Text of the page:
Time for ICD-10 tools is now
Katie Carolan, director of operations at Baltimore-based Health Record Services (HRS), spends a lot of time giving presentations at state American Health Information Management Association (AHIMA) shows and talking to her own clients about the looming switch to ICD-10. How prepared are people to meet the October 2013 deadline?
"They're not," she says.
Speaking with Healthcare IT News in Sept. during AHIMA's Annual Convention & Exhibit in Orlando, Carolan says she usually tries to stimulate discussion, asking audiences who's gotten started and what they've accomplished so far. If there are 100 or so people there, seldom are more than two or three hands raised, she says. And "the farthest along anybody really is, that I've heard, is that they put a team together."
So what's the answer? To put the fear of God into people? Or to hold their hands?
"A combination of the two," says Carolan. "As people get their teams together and start talking about what needs to be done, all of a sudden it seems overwhelming. So they're going to be looking for the support – because they don't have the resources; this is not something where you can do your regular job as you try to manage a project like this."
So HRS was touting its "Team 10" at AHIMA – a group of certified trainers and implementation specialists who are trying to spread the word and impart a sense of urgency nationwide about ICD-10, offering coding and auditing resources, organizational readiness assessment, implementation planning, project management, clinical documentation improvement, and post-implementation performance assessment.
HRS also put together a detailed timeline, mapping out the benchmarks providers should plan on meeting over the next three years. "We're saying, 'We can help you in these ways. You should be starting by these dates,'" says Carolan – who notes at the same time that, "we don't want to panic people, so we've already bumped some of those dates back."
Indeed, says Bonnie Cassidy, vice president of HIM product management at Reston, Va.-based QuadraMed (and in-coming president of AHIMA), "a lot of people think you can do ICD-10 maybe six months before it starts. But you have to be prepared. And you have to have a project plan now, to work it for two years."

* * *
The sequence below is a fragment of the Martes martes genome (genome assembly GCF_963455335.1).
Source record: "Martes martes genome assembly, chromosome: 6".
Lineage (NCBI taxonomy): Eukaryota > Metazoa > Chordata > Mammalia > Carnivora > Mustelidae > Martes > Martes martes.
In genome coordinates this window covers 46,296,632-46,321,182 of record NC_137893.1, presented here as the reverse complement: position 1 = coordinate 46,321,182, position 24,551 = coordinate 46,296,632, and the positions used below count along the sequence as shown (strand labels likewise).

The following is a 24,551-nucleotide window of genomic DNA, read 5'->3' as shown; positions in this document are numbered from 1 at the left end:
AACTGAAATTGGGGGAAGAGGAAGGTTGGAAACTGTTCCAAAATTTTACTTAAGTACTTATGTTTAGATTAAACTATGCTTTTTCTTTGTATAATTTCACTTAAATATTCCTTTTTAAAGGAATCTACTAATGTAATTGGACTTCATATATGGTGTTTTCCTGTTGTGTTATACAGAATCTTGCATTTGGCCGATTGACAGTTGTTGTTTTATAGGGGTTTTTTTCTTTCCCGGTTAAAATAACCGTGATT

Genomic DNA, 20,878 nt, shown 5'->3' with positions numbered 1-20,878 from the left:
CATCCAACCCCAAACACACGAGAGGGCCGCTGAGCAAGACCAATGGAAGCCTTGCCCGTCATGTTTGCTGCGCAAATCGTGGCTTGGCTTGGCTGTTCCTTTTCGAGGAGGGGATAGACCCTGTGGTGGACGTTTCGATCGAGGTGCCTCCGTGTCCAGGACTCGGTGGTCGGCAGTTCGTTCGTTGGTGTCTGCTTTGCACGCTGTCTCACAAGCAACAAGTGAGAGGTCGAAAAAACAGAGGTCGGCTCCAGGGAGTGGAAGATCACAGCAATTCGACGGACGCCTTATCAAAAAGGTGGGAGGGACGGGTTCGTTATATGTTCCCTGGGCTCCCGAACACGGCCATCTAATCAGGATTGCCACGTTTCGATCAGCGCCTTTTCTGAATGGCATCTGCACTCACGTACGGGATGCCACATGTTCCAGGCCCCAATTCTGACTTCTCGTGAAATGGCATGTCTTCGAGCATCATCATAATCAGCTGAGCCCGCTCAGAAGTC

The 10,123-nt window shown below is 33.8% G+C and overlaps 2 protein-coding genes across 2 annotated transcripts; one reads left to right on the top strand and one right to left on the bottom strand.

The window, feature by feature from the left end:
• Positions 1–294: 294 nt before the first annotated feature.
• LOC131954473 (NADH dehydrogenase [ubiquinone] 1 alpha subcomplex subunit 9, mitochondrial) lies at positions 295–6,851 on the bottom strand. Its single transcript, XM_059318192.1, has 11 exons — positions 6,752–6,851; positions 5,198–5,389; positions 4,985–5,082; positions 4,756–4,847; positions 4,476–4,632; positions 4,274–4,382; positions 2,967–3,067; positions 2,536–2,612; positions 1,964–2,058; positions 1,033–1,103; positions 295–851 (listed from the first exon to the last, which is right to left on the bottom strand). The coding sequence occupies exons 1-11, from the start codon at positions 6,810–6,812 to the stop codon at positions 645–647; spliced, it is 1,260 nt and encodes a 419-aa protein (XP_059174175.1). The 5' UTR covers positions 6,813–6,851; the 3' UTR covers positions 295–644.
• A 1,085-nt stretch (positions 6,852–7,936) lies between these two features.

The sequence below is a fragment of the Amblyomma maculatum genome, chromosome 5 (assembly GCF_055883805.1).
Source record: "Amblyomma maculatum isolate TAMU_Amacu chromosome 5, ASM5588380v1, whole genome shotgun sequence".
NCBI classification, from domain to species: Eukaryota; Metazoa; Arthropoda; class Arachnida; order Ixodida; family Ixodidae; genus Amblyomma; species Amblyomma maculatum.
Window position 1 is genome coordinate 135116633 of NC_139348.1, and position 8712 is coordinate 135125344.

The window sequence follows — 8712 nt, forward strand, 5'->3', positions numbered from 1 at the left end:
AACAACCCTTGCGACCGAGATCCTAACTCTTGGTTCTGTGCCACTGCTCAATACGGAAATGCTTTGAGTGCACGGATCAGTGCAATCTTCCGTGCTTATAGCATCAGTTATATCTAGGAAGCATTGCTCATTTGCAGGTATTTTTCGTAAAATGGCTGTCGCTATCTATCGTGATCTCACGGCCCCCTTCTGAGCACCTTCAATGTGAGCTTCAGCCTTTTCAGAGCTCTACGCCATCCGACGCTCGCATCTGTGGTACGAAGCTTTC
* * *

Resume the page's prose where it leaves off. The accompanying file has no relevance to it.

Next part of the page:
QuadraMed has its own ICD-10 Countdown Program, which features solutions and educational services to help guide providers of all sizes and stripes through the transition process. Rather than simply offering conversion tools to map ICD-9 to ICD-10, says Cassidy, Quadramed provides hands-on training, consulting services and technology so coders start gaining expertise in ICD-10 now in order to minimize workflow disruptions later.
Central to this mission is QuadraMed's next-generation Quantim solution, which was unveiled at AHIMA. Featuring search engine tools and computer-assisted-coding capabilities, the technology provides a "holistic" way to smooth the bumpy ride away from ICD-9.
Whereas some tools might have a select number of diagnoses and procedures, says Cassidy, "ours is the entire ICD-10 and all of ICD-9 – it's a real, live working simulator."
"We've coupled coding and compliance together," she adds, "and we have both inpatient and outpatient. Other vendors might have inpatient here and outpatient there. Ours is completely integrated."
Another exhibitor at AHIMA was 3M Health Information Systems, which showed off its new 3M ICD-10 Code Translation Tool, which is now integrated with 3M’s Healthcare Data Dictionary – a medical vocabulary server that's been maintained and expanded for 15 years. The result is a one-stop solution for translating and converting ICD-9 based applications to ICD-10.
Together, those two applications enable the creation and storage of customized ICD-9 and ICD-10 mappings, and leverages the vocabularies of the Healthcare Data Dictionary to provide coded, computable data that people can understand and software applications they can use and process in real-time, execs say.
“Integrating these two applications helps organizations take immediate action to convert information systems, update processes, and prepare for ICD-10 implementation,” said Ray Terrill, senior vice president for 3M Health Information Systems. “Beginning the transition process now allows facilities to take strategic advantage of ICD-10’s potential for in-depth analysis of disease patterns and treatment outcomes, streamlined and accurate reimbursement, and overall healthcare quality improvement efforts.”
As seen at AHIMA, there's no shortage of products and services aimed at ICD-10 conversion. The important thing now is to get more people adopting them – and quickly.
"You really need to get started," says Carolan. "But don't panic. There's a lot of people out there who can help."